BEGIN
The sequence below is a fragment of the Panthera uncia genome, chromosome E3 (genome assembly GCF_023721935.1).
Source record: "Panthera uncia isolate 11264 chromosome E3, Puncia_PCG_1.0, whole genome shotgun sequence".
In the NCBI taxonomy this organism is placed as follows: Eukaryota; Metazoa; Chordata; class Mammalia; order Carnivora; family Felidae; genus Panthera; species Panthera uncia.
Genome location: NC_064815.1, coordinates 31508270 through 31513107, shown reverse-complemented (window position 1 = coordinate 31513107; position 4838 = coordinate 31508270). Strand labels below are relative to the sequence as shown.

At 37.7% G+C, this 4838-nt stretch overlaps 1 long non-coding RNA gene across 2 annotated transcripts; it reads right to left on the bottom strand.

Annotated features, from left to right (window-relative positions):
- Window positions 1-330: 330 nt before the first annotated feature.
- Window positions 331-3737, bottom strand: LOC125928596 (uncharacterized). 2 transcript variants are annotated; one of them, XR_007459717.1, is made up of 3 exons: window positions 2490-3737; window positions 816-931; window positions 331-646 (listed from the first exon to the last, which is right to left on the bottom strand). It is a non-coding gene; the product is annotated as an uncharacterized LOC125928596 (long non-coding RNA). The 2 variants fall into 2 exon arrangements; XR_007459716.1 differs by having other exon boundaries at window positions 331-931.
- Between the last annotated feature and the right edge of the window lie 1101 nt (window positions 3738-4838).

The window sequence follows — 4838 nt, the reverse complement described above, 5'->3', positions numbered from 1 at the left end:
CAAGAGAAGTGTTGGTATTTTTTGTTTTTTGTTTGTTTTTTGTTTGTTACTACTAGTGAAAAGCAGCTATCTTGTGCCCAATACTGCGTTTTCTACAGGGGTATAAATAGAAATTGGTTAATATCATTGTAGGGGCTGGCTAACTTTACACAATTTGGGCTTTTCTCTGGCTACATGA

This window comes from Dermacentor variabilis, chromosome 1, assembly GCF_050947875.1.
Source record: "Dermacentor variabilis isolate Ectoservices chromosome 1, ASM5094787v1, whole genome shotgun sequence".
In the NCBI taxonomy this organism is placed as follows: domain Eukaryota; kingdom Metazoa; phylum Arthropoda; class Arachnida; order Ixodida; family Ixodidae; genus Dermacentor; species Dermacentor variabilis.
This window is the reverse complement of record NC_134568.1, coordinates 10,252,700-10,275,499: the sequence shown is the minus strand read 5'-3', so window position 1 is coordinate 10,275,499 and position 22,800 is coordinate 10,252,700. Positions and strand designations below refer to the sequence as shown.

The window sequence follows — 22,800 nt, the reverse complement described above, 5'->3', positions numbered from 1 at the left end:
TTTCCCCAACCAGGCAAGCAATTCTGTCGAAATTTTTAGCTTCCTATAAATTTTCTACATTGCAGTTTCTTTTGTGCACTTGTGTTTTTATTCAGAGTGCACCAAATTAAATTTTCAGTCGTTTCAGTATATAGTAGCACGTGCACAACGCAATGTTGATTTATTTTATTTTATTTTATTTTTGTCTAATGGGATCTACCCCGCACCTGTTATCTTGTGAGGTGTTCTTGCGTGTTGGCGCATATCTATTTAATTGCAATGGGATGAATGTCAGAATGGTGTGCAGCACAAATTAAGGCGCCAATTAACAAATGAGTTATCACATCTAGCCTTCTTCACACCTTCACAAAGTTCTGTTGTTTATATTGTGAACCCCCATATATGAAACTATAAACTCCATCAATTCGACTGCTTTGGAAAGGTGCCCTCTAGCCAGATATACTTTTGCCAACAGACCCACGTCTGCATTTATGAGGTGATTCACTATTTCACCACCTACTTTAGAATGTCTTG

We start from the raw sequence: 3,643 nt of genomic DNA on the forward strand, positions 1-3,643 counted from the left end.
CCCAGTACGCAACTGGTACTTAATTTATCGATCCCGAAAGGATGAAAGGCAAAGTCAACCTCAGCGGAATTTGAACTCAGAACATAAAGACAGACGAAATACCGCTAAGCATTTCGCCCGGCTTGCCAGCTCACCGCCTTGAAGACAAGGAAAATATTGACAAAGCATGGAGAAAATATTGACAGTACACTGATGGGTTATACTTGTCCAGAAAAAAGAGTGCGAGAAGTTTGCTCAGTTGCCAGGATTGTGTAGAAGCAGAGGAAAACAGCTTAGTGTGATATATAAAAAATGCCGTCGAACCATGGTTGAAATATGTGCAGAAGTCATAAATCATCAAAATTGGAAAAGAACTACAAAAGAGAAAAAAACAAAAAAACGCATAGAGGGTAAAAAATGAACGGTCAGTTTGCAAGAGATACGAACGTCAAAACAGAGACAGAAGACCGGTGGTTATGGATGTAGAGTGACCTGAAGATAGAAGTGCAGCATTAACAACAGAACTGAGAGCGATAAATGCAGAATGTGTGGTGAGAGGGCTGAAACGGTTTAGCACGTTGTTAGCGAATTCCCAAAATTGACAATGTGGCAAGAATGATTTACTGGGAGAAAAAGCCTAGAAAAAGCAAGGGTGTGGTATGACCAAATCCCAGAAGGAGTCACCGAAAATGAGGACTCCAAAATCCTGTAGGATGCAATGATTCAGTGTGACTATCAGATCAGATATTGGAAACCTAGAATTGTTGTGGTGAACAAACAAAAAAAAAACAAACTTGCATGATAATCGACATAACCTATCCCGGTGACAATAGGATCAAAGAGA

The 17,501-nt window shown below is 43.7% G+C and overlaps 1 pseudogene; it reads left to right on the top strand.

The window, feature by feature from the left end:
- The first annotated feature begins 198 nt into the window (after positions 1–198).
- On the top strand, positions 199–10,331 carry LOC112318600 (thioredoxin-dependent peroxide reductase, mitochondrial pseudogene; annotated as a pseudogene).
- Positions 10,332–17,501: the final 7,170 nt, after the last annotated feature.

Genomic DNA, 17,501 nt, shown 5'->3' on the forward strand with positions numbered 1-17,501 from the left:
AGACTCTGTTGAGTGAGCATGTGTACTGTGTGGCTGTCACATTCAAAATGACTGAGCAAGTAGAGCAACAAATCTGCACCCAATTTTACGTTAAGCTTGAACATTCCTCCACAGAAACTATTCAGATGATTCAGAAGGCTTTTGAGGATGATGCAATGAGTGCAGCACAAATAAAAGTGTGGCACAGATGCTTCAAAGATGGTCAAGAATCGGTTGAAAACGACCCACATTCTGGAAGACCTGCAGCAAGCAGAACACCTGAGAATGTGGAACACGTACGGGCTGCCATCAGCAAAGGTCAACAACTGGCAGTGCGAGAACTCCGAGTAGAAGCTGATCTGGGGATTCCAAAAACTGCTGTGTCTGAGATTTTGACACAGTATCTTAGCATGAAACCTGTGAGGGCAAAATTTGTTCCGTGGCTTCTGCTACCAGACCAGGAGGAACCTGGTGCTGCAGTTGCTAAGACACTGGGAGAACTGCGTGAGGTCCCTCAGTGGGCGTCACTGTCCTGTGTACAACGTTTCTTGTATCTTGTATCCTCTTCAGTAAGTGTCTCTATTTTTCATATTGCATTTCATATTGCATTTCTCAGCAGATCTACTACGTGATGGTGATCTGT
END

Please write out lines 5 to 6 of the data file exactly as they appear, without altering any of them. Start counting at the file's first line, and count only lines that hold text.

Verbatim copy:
At 37.7% G+C, this 4838-nt stretch overlaps 1 long non-coding RNA gene across 2 annotated transcripts; it reads right to left on the bottom strand.

Annotated features, from left to right (window-relative positions):